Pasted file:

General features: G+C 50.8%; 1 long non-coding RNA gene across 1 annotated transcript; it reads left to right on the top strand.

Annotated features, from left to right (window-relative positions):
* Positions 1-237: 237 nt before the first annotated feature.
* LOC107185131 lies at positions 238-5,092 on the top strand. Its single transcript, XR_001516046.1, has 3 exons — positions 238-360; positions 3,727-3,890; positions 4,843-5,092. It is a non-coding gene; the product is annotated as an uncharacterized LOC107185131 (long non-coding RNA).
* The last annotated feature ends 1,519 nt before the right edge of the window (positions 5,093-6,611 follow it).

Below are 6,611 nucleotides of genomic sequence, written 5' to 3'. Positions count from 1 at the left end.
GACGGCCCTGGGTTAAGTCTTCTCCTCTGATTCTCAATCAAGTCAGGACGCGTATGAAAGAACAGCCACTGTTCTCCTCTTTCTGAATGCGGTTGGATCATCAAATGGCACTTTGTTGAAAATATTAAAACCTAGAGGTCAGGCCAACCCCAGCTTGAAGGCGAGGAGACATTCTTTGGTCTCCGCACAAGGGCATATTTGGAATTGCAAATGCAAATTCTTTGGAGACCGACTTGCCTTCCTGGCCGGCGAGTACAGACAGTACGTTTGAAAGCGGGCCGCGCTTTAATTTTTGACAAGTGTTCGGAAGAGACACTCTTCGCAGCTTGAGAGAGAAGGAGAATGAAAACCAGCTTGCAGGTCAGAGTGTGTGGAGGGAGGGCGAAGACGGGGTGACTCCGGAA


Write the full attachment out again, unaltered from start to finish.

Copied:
General features: G+C 50.8%; 1 long non-coding RNA gene across 1 annotated transcript; it reads left to right on the top strand.

Annotated features, from left to right (window-relative positions):
* Positions 1-237: 237 nt before the first annotated feature.
* LOC107185131 lies at positions 238-5,092 on the top strand. Its single transcript, XR_001516046.1, has 3 exons — positions 238-360; positions 3,727-3,890; positions 4,843-5,092. It is a non-coding gene; the product is annotated as an uncharacterized LOC107185131 (long non-coding RNA).
* The last annotated feature ends 1,519 nt before the right edge of the window (positions 5,093-6,611 follow it).

Below are 6,611 nucleotides of genomic sequence, written 5' to 3'. Positions count from 1 at the left end.
GACGGCCCTGGGTTAAGTCTTCTCCTCTGATTCTCAATCAAGTCAGGACGCGTATGAAAGAACAGCCACTGTTCTCCTCTTTCTGAATGCGGTTGGATCATCAAATGGCACTTTGTTGAAAATATTAAAACCTAGAGGTCAGGCCAACCCCAGCTTGAAGGCGAGGAGACATTCTTTGGTCTCCGCACAAGGGCATATTTGGAATTGCAAATGCAAATTCTTTGGAGACCGACTTGCCTTCCTGGCCGGCGAGTACAGACAGTACGTTTGAAAGCGGGCCGCGCTTTAATTTTTGACAAGTGTTCGGAAGAGACACTCTTCGCAGCTTGAGAGAGAAGGAGAATGAAAACCAGCTTGCAGGTCAGAGTGTGTGGAGGGAGGGCGAAGACGGGGTGACTCCGGAA